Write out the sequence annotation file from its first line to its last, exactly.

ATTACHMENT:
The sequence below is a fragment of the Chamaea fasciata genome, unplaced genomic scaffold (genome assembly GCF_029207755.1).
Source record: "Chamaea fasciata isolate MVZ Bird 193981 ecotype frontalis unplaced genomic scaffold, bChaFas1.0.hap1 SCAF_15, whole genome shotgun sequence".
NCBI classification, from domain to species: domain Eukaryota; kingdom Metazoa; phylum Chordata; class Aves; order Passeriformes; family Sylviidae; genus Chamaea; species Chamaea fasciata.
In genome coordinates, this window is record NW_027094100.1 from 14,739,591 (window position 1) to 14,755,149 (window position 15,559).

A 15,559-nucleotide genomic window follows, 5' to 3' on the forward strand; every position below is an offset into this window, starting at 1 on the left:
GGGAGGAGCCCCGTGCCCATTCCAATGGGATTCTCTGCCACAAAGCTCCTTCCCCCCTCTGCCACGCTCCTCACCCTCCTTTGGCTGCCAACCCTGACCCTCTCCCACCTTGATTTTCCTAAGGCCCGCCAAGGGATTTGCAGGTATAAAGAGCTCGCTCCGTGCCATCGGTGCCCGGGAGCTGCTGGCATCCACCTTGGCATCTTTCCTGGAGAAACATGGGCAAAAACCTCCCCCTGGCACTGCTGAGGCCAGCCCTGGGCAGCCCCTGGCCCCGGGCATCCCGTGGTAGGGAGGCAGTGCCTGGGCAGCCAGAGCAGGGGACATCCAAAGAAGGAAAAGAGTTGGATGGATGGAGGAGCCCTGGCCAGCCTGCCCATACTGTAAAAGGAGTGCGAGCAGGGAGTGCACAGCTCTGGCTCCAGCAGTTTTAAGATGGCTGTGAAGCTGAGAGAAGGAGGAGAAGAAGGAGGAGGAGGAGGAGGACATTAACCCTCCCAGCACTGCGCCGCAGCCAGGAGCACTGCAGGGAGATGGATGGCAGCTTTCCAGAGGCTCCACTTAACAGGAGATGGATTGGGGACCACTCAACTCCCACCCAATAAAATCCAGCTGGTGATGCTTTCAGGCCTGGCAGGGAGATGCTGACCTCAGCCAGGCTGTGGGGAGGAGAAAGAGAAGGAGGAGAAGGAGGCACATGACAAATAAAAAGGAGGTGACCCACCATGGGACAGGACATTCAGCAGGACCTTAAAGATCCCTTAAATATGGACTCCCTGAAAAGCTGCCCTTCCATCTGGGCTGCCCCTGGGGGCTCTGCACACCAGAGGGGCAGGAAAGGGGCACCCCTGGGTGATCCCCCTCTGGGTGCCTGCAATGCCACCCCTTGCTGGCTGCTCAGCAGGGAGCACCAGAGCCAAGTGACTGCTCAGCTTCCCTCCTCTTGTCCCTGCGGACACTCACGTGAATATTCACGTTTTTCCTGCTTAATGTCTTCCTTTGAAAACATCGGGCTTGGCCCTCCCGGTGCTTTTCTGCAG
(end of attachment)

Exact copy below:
The sequence below is a fragment of the Chamaea fasciata genome, unplaced genomic scaffold (genome assembly GCF_029207755.1).
Source record: "Chamaea fasciata isolate MVZ Bird 193981 ecotype frontalis unplaced genomic scaffold, bChaFas1.0.hap1 SCAF_15, whole genome shotgun sequence".
NCBI classification, from domain to species: domain Eukaryota; kingdom Metazoa; phylum Chordata; class Aves; order Passeriformes; family Sylviidae; genus Chamaea; species Chamaea fasciata.
In genome coordinates, this window is record NW_027094100.1 from 14,739,591 (window position 1) to 14,755,149 (window position 15,559).

A 15,559-nucleotide genomic window follows, 5' to 3' on the forward strand; every position below is an offset into this window, starting at 1 on the left:
GGGAGGAGCCCCGTGCCCATTCCAATGGGATTCTCTGCCACAAAGCTCCTTCCCCCCTCTGCCACGCTCCTCACCCTCCTTTGGCTGCCAACCCTGACCCTCTCCCACCTTGATTTTCCTAAGGCCCGCCAAGGGATTTGCAGGTATAAAGAGCTCGCTCCGTGCCATCGGTGCCCGGGAGCTGCTGGCATCCACCTTGGCATCTTTCCTGGAGAAACATGGGCAAAAACCTCCCCCTGGCACTGCTGAGGCCAGCCCTGGGCAGCCCCTGGCCCCGGGCATCCCGTGGTAGGGAGGCAGTGCCTGGGCAGCCAGAGCAGGGGACATCCAAAGAAGGAAAAGAGTTGGATGGATGGAGGAGCCCTGGCCAGCCTGCCCATACTGTAAAAGGAGTGCGAGCAGGGAGTGCACAGCTCTGGCTCCAGCAGTTTTAAGATGGCTGTGAAGCTGAGAGAAGGAGGAGAAGAAGGAGGAGGAGGAGGAGGACATTAACCCTCCCAGCACTGCGCCGCAGCCAGGAGCACTGCAGGGAGATGGATGGCAGCTTTCCAGAGGCTCCACTTAACAGGAGATGGATTGGGGACCACTCAACTCCCACCCAATAAAATCCAGCTGGTGATGCTTTCAGGCCTGGCAGGGAGATGCTGACCTCAGCCAGGCTGTGGGGAGGAGAAAGAGAAGGAGGAGAAGGAGGCACATGACAAATAAAAAGGAGGTGACCCACCATGGGACAGGACATTCAGCAGGACCTTAAAGATCCCTTAAATATGGACTCCCTGAAAAGCTGCCCTTCCATCTGGGCTGCCCCTGGGGGCTCTGCACACCAGAGGGGCAGGAAAGGGGCACCCCTGGGTGATCCCCCTCTGGGTGCCTGCAATGCCACCCCTTGCTGGCTGCTCAGCAGGGAGCACCAGAGCCAAGTGACTGCTCAGCTTCCCTCCTCTTGTCCCTGCGGACACTCACGTGAATATTCACGTTTTTCCTGCTTAATGTCTTCCTTTGAAAACATCGGGCTTGGCCCTCCCGGTGCTTTTCTGCAG